Wiedís Marmoset moves through the forest quadrupedally, but is capable of leaping (Fleagle, 1988). When leaping, individuals will land on both horizontal and vertical branches (Stevenson and Rylands, 1988). This species can leap up to 3 meters (Stevenson and Rylands, 1988). When ascending large vertical branches, Wied's marmoset will use a squirrel-like locomotion, first using the two forelimbs then use the two hindlimbs (Stevenson and Rylands, 1988). Vertical surfaces are descended head first (Stevenson and Rylands, 1988). The tail is held up and swings from side to side when carefully moving along thin vines and branches (Stevenson and Rylands, 1988). The tail is held horizontally, sometimes slightly arched, during rapid quadrupedal locomotion (Stevenson and Rylands, 1988). This species will hang from vertical supports with just the hindlimbs (Stevenson and Rylands, 1988).

Wied's Marmoset SOCIAL BEHAVIOR:
The basic family group is composed of the adult pair, their offspring, and sometimes other individuals (Alonso et al., 2000). Within the group, there are two subgroups, the adult pair and the juveniles (Alonso et al., 2000). New groups may form by splitting and dividing the home range (Rylands, 1982). Adults spend little time in contact with juveniles (Alonso et al., 2000). Alonso et al. (2000) found that the strongest social bond is between juvenile group members, with the second most strongest between the adult pair. The hierarchy within the groups are maintained by agonistic vocalizations directed at a challenger (Alonso et al., 2000). Schaffner and Angel (1996) found that there is a clear hierarchy between related adult males in a group in terms of access to food, higher rates of sexual activity, and exhibiting higher rates of territorial behavior. In a captive experiment, French et al. (1993) found that males direct higher rates of agonistic threats towards unfamiliar intruders as compared to familiar intruders.


All group members care for offspring, carrying and warming them, sharing food, and protecting them from danger (Santos et al., 1997; Angel and French, 1996). Infant carrying by the mother peaks at 1-2 weeks after birth (Nunes et al., 2001; Santos et al., 1992). Carrying by the father was found to peak at about 3-4 weeks after parturition, declining afterwards, and testosterone and oestradiol levels in fathers decreased when carrying increased (Nunes et al., 2000, 2001). This decrease in hormone levels occurs regardless of whether the infants survive or not (Nunes et al., 2000). The decline in testosterone was found to be greater after the birth of a second litter as compared to after the first litter (Nunes et al., 2001). When young are weaned, testosterone and oestradiol levels increase significantly (Nunes et al., 2000). The amount of carrying by the father is consistent from litter to litter (Nunes et al., 2001). Santos et al. (1997) found that carrying by the father was more in small groups as compared to large groups during early infant development. The opposite is true with mothers, in large groups carrying percentage is higher than in small groups (Santos et al., 1997). Carrying by siblings peaked from 1-4 weeks after birth, but was found to be overall low in occurrence (Nunes et al., 2001). Infant carrying may be influenced by a small home range size, short ranging distance, and slow travel speed (Santos et al., 1997). Infant mortality of this species and other callitrichids is higher in groups with one or no alloparents to assist the parents with carrying (Santos et al., 1997).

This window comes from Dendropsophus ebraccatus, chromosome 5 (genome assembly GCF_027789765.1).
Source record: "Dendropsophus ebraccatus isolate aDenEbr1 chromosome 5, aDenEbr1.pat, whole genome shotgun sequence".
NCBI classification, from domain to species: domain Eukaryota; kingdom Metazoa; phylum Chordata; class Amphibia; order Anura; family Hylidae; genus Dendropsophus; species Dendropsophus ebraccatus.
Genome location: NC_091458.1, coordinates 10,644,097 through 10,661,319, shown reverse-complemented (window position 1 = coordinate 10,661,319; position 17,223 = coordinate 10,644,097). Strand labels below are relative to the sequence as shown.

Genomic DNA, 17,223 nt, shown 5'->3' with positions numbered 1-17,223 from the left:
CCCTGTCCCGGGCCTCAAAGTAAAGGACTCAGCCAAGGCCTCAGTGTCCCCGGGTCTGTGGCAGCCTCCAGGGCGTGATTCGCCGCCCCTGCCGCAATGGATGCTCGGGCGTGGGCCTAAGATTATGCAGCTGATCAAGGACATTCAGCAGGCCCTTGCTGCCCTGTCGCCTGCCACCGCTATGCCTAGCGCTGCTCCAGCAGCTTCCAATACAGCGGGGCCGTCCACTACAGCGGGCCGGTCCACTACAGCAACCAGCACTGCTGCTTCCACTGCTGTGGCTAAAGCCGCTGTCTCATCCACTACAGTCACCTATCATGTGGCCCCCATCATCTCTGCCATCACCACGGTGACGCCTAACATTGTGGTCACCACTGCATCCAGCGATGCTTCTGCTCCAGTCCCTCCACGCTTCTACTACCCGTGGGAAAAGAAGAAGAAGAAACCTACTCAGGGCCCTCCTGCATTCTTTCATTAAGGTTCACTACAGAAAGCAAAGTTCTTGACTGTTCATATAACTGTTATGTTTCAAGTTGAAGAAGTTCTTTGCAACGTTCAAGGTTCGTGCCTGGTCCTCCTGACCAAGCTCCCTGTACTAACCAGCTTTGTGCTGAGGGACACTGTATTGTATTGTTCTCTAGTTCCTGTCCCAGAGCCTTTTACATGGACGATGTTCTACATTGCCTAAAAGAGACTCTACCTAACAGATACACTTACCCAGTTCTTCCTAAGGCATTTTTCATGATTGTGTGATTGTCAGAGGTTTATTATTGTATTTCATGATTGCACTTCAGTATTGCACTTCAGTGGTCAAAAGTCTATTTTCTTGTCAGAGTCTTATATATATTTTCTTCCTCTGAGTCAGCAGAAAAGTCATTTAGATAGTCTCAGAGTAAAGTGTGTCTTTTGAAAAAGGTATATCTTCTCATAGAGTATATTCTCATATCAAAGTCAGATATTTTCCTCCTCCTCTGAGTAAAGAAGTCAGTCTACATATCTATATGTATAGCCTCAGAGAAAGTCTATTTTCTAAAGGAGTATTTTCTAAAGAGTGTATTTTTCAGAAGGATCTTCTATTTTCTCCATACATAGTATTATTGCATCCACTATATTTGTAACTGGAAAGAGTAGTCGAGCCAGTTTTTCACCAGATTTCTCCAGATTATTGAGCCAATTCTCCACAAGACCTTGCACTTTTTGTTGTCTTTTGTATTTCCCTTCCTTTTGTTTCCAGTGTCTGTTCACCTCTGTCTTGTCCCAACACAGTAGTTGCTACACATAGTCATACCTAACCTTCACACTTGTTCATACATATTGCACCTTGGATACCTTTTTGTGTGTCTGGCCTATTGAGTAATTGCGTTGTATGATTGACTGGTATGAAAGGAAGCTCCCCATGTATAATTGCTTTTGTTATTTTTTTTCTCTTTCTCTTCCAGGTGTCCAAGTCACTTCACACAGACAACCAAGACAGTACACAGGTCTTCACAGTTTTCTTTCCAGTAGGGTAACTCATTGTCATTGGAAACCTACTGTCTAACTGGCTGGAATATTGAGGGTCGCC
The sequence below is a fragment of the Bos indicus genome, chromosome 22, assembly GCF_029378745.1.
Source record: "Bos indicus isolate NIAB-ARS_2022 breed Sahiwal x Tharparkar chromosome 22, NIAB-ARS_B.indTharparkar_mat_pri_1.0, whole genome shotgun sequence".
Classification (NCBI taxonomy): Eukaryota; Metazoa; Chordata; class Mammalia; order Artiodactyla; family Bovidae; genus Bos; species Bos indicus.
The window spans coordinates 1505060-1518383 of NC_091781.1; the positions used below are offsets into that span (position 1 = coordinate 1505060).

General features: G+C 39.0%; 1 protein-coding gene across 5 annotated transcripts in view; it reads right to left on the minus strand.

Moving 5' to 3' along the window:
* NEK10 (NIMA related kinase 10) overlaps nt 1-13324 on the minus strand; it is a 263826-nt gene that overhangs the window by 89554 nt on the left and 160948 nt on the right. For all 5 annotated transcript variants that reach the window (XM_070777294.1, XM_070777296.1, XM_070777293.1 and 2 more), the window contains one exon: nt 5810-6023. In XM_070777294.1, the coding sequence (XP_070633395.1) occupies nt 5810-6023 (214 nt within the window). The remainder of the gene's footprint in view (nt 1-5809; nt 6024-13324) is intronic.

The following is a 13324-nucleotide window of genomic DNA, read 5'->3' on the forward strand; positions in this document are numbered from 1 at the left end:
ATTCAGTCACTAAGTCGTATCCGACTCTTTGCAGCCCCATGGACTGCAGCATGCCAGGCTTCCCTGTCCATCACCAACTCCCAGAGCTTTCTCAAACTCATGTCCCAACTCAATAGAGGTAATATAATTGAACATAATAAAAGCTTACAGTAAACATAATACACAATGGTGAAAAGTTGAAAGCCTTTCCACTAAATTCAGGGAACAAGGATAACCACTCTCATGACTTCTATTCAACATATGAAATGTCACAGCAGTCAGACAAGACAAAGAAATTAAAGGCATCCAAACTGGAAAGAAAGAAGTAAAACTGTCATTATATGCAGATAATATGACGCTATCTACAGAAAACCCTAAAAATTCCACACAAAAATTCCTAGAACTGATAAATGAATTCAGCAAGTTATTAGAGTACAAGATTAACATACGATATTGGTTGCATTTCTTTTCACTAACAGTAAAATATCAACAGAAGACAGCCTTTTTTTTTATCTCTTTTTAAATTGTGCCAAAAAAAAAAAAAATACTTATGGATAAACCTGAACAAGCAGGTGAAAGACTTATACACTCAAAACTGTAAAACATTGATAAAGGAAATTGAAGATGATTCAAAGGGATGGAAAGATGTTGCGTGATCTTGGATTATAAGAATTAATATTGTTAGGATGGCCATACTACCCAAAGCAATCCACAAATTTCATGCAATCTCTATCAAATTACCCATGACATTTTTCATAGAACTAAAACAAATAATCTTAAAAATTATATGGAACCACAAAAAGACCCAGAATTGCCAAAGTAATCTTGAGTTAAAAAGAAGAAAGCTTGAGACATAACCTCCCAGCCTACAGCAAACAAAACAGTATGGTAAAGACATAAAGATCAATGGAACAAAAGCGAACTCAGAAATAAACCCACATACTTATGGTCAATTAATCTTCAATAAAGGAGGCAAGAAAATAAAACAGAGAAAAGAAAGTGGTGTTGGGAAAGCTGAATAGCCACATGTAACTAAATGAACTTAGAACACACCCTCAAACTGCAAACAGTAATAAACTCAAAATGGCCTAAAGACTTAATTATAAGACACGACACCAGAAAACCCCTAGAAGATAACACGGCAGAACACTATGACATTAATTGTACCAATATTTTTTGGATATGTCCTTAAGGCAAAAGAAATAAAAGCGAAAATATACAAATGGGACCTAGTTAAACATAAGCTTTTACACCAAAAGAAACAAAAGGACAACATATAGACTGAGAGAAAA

Social play was found to occur most frequently amongst young marmosets (Alonso et al., 2000). Solitary play is confined to young individuals (Alonso et al., 2000).

During intergroup encounters, individuals will chase each other, ending with two individuals facing each other while showing tail raised present, emitting twitter, piloerection, and tuft flick (Rylands, 1982). Encounters rarely involve fights (Rylands, 1982). Males will exhibit more aggression than females, especially when presented with unfamiliar intruders, and males will perform more agonistic display towards unfamiliar intruders than familiar intruders (French et al., 1995). Males have been found to approach familiar intruders more than females (French et al., 1995). Female-female aggression may vary between groups, with some females showing more aggression (French et al., 1995).

Wiedís marmoset may form mixed-species groups with Leontopithecus chrysomelas, and are able to maintain the groups because they do not compete for the same food resources and forages in different niches (Rylands, 1989). Leontopithecus chrysomelas forages in the upper story of the forest and Wiedís marmoset forages in the middle to lower stories (Rylands, 1989). This species has the smallest mean group size (6.6) for marmosets (Rylands, 1982, 1989).

VOCAL COMMUNICATION:
whirr: This is a repeated element of varying length at about 8 kilohertz (Stevenson and Rylands, 1988). This call consists of a cyclically fluctuating frequency (Stevenson and Rylands, 1988). This call is very common (Stevenson and Rylands, 1988). This is used as a contact call, intragroup (Stevenson and Rylands, 1988). All individuals emit this call (Stevenson and Rylands, 1988). The motivation is to maintain group contact (Stevenson and Rylands, 1988). The response is to reciprocate with the same call (Stevenson and Rylands, 1988).